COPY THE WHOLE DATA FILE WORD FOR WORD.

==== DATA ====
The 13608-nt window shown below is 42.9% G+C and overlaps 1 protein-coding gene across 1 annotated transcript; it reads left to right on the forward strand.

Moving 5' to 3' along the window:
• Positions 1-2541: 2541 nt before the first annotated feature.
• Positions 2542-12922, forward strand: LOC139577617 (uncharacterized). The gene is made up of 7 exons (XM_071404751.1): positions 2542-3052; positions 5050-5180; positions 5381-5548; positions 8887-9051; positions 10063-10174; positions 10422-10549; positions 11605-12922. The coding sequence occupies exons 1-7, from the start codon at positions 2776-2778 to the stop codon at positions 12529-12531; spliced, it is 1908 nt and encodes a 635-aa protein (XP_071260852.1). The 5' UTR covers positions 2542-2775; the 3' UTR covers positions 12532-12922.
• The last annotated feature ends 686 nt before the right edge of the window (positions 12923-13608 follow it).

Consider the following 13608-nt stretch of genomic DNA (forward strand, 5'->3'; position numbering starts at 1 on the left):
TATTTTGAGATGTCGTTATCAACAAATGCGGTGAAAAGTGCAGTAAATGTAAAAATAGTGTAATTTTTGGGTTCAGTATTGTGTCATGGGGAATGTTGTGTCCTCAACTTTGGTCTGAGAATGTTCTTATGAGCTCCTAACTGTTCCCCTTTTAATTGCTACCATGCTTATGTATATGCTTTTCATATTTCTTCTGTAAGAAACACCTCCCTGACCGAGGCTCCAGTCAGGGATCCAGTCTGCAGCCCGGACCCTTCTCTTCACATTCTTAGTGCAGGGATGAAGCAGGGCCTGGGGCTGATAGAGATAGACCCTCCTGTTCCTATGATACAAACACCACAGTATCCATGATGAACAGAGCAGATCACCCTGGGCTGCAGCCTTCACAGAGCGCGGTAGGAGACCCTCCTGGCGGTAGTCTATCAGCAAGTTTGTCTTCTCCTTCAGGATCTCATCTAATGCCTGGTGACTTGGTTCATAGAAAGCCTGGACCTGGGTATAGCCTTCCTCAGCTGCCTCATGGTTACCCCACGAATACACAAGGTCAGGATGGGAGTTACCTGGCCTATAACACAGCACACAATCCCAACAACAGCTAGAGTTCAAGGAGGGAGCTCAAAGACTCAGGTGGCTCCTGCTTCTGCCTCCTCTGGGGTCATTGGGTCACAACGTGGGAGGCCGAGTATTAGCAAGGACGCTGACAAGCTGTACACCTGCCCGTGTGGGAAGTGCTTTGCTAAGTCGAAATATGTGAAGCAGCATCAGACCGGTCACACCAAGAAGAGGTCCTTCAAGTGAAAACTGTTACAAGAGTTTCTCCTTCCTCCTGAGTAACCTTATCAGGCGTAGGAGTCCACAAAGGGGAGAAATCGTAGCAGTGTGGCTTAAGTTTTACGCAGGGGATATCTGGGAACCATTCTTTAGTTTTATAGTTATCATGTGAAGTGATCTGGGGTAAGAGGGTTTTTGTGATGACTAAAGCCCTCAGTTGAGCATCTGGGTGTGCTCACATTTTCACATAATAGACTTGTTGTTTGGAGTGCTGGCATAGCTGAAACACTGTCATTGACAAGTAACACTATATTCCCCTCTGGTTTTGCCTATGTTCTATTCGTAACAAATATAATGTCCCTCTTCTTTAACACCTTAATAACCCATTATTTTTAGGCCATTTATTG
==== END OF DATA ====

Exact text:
The 13608-nt window shown below is 42.9% G+C and overlaps 1 protein-coding gene across 1 annotated transcript; it reads left to right on the forward strand.

Moving 5' to 3' along the window:
• Positions 1-2541: 2541 nt before the first annotated feature.
• Positions 2542-12922, forward strand: LOC139577617 (uncharacterized). The gene is made up of 7 exons (XM_071404751.1): positions 2542-3052; positions 5050-5180; positions 5381-5548; positions 8887-9051; positions 10063-10174; positions 10422-10549; positions 11605-12922. The coding sequence occupies exons 1-7, from the start codon at positions 2776-2778 to the stop codon at positions 12529-12531; spliced, it is 1908 nt and encodes a 635-aa protein (XP_071260852.1). The 5' UTR covers positions 2542-2775; the 3' UTR covers positions 12532-12922.
• The last annotated feature ends 686 nt before the right edge of the window (positions 12923-13608 follow it).

Consider the following 13608-nt stretch of genomic DNA (forward strand, 5'->3'; position numbering starts at 1 on the left):
TATTTTGAGATGTCGTTATCAACAAATGCGGTGAAAAGTGCAGTAAATGTAAAAATAGTGTAATTTTTGGGTTCAGTATTGTGTCATGGGGAATGTTGTGTCCTCAACTTTGGTCTGAGAATGTTCTTATGAGCTCCTAACTGTTCCCCTTTTAATTGCTACCATGCTTATGTATATGCTTTTCATATTTCTTCTGTAAGAAACACCTCCCTGACCGAGGCTCCAGTCAGGGATCCAGTCTGCAGCCCGGACCCTTCTCTTCACATTCTTAGTGCAGGGATGAAGCAGGGCCTGGGGCTGATAGAGATAGACCCTCCTGTTCCTATGATACAAACACCACAGTATCCATGATGAACAGAGCAGATCACCCTGGGCTGCAGCCTTCACAGAGCGCGGTAGGAGACCCTCCTGGCGGTAGTCTATCAGCAAGTTTGTCTTCTCCTTCAGGATCTCATCTAATGCCTGGTGACTTGGTTCATAGAAAGCCTGGACCTGGGTATAGCCTTCCTCAGCTGCCTCATGGTTACCCCACGAATACACAAGGTCAGGATGGGAGTTACCTGGCCTATAACACAGCACACAATCCCAACAACAGCTAGAGTTCAAGGAGGGAGCTCAAAGACTCAGGTGGCTCCTGCTTCTGCCTCCTCTGGGGTCATTGGGTCACAACGTGGGAGGCCGAGTATTAGCAAGGACGCTGACAAGCTGTACACCTGCCCGTGTGGGAAGTGCTTTGCTAAGTCGAAATATGTGAAGCAGCATCAGACCGGTCACACCAAGAAGAGGTCCTTCAAGTGAAAACTGTTACAAGAGTTTCTCCTTCCTCCTGAGTAACCTTATCAGGCGTAGGAGTCCACAAAGGGGAGAAATCGTAGCAGTGTGGCTTAAGTTTTACGCAGGGGATATCTGGGAACCATTCTTTAGTTTTATAGTTATCATGTGAAGTGATCTGGGGTAAGAGGGTTTTTGTGATGACTAAAGCCCTCAGTTGAGCATCTGGGTGTGCTCACATTTTCACATAATAGACTTGTTGTTTGGAGTGCTGGCATAGCTGAAACACTGTCATTGACAAGTAACACTATATTCCCCTCTGGTTTTGCCTATGTTCTATTCGTAACAAATATAATGTCCCTCTTCTTTAACACCTTAATAACCCATTATTTTTAGGCCATTTATTG